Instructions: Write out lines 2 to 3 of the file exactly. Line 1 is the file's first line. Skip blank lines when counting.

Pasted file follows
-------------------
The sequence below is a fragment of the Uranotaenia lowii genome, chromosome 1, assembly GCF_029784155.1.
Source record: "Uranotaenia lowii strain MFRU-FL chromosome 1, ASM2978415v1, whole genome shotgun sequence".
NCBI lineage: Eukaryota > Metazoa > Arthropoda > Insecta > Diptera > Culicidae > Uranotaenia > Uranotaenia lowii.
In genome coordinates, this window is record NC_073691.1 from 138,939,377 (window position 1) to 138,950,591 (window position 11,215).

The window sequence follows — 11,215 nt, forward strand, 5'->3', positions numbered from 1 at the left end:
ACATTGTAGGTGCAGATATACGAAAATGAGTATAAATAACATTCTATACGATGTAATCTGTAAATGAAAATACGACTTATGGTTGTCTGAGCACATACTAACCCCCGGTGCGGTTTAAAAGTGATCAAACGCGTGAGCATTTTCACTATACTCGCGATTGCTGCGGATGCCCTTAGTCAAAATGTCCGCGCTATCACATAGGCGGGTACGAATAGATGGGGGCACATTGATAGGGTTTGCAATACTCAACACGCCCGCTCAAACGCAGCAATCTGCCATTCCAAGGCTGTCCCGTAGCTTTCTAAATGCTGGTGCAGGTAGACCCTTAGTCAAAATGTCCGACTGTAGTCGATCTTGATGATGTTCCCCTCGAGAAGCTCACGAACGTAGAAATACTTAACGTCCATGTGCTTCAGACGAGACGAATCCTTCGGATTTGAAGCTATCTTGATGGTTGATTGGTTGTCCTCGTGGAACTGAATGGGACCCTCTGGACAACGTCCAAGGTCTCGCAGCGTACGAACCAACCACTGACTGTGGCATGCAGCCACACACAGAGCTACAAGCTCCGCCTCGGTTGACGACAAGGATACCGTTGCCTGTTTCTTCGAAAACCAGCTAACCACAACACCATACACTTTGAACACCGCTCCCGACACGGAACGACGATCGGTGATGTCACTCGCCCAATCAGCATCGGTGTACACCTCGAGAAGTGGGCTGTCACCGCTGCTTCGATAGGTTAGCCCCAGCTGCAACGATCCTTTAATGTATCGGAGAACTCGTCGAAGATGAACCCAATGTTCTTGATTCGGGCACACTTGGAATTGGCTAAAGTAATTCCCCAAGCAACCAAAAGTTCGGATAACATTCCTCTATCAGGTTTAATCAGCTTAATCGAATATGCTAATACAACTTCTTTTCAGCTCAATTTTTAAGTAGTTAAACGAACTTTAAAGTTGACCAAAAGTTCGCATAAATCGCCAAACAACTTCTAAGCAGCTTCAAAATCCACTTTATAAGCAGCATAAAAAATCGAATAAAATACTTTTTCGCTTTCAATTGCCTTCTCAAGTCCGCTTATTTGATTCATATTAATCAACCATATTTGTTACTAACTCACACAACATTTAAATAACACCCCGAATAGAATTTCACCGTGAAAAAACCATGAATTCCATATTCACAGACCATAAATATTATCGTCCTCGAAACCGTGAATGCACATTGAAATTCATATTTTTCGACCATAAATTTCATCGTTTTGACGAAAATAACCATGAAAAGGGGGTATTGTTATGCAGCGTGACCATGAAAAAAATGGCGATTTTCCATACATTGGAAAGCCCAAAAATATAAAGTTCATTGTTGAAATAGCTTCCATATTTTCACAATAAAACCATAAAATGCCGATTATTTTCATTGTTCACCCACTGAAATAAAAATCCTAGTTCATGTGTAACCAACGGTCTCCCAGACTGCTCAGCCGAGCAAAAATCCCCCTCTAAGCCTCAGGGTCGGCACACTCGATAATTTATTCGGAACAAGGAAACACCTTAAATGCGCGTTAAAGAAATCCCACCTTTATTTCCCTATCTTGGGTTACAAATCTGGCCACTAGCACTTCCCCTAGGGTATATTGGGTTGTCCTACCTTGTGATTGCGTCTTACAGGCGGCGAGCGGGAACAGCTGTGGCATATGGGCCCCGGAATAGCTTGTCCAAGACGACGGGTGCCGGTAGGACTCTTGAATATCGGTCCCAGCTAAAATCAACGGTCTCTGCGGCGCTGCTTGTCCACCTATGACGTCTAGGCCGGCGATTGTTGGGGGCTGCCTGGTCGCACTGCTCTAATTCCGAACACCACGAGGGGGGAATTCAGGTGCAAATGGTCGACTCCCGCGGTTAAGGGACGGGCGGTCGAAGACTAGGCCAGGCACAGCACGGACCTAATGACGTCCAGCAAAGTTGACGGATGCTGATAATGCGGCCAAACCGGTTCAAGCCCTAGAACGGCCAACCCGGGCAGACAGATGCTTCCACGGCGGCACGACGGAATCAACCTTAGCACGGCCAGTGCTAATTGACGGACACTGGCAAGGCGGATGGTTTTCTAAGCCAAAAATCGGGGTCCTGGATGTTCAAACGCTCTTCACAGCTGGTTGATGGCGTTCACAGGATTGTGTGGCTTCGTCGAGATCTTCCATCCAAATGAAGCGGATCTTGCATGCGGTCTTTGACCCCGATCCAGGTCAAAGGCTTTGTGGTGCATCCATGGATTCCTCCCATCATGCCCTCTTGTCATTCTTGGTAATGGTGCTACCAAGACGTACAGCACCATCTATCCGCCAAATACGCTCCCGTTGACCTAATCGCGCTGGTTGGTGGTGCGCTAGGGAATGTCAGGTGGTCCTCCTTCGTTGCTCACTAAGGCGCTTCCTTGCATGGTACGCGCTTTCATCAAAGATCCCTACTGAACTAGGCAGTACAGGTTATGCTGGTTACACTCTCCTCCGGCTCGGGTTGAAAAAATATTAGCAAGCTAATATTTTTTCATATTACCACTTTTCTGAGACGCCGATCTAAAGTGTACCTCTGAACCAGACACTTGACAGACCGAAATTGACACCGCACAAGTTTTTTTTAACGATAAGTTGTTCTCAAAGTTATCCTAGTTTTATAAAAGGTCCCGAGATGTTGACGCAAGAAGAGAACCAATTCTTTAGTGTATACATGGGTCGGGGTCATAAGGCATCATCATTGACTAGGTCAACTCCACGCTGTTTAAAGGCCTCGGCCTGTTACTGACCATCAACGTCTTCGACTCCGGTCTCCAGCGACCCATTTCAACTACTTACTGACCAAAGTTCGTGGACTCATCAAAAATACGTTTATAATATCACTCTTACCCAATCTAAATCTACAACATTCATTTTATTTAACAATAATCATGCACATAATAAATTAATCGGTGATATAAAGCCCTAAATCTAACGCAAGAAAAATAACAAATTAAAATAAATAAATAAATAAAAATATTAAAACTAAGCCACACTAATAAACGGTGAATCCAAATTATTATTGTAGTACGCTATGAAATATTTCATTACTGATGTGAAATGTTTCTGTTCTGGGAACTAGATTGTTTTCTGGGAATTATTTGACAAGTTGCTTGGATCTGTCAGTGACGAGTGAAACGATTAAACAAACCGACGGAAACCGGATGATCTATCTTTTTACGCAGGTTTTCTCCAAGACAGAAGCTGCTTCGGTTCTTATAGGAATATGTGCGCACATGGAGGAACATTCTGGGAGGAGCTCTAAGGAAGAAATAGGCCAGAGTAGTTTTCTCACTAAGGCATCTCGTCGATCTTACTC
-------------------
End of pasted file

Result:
Source record: "Uranotaenia lowii strain MFRU-FL chromosome 1, ASM2978415v1, whole genome shotgun sequence".
NCBI lineage: Eukaryota > Metazoa > Arthropoda > Insecta > Diptera > Culicidae > Uranotaenia > Uranotaenia lowii.